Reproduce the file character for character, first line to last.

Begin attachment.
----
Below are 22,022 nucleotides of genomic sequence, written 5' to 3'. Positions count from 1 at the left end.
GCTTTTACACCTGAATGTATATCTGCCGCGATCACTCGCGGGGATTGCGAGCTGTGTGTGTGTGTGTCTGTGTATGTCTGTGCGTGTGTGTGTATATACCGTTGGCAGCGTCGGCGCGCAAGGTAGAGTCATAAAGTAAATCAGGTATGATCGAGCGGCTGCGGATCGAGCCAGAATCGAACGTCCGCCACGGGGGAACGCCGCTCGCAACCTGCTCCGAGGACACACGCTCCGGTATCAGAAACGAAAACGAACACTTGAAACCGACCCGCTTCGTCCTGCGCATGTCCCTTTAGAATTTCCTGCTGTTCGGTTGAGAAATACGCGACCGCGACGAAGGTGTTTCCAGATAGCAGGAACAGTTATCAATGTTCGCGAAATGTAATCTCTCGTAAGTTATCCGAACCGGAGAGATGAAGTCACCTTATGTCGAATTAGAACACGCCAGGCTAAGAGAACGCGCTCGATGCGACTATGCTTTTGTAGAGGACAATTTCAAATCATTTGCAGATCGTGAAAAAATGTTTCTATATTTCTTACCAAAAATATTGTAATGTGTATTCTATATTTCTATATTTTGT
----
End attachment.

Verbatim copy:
Below are 22,022 nucleotides of genomic sequence, written 5' to 3'. Positions count from 1 at the left end.
GCTTTTACACCTGAATGTATATCTGCCGCGATCACTCGCGGGGATTGCGAGCTGTGTGTGTGTGTGTCTGTGTATGTCTGTGCGTGTGTGTGTATATACCGTTGGCAGCGTCGGCGCGCAAGGTAGAGTCATAAAGTAAATCAGGTATGATCGAGCGGCTGCGGATCGAGCCAGAATCGAACGTCCGCCACGGGGGAACGCCGCTCGCAACCTGCTCCGAGGACACACGCTCCGGTATCAGAAACGAAAACGAACACTTGAAACCGACCCGCTTCGTCCTGCGCATGTCCCTTTAGAATTTCCTGCTGTTCGGTTGAGAAATACGCGACCGCGACGAAGGTGTTTCCAGATAGCAGGAACAGTTATCAATGTTCGCGAAATGTAATCTCTCGTAAGTTATCCGAACCGGAGAGATGAAGTCACCTTATGTCGAATTAGAACACGCCAGGCTAAGAGAACGCGCTCGATGCGACTATGCTTTTGTAGAGGACAATTTCAAATCATTTGCAGATCGTGAAAAAATGTTTCTATATTTCTTACCAAAAATATTGTAATGTGTATTCTATATTTCTATATTTTGT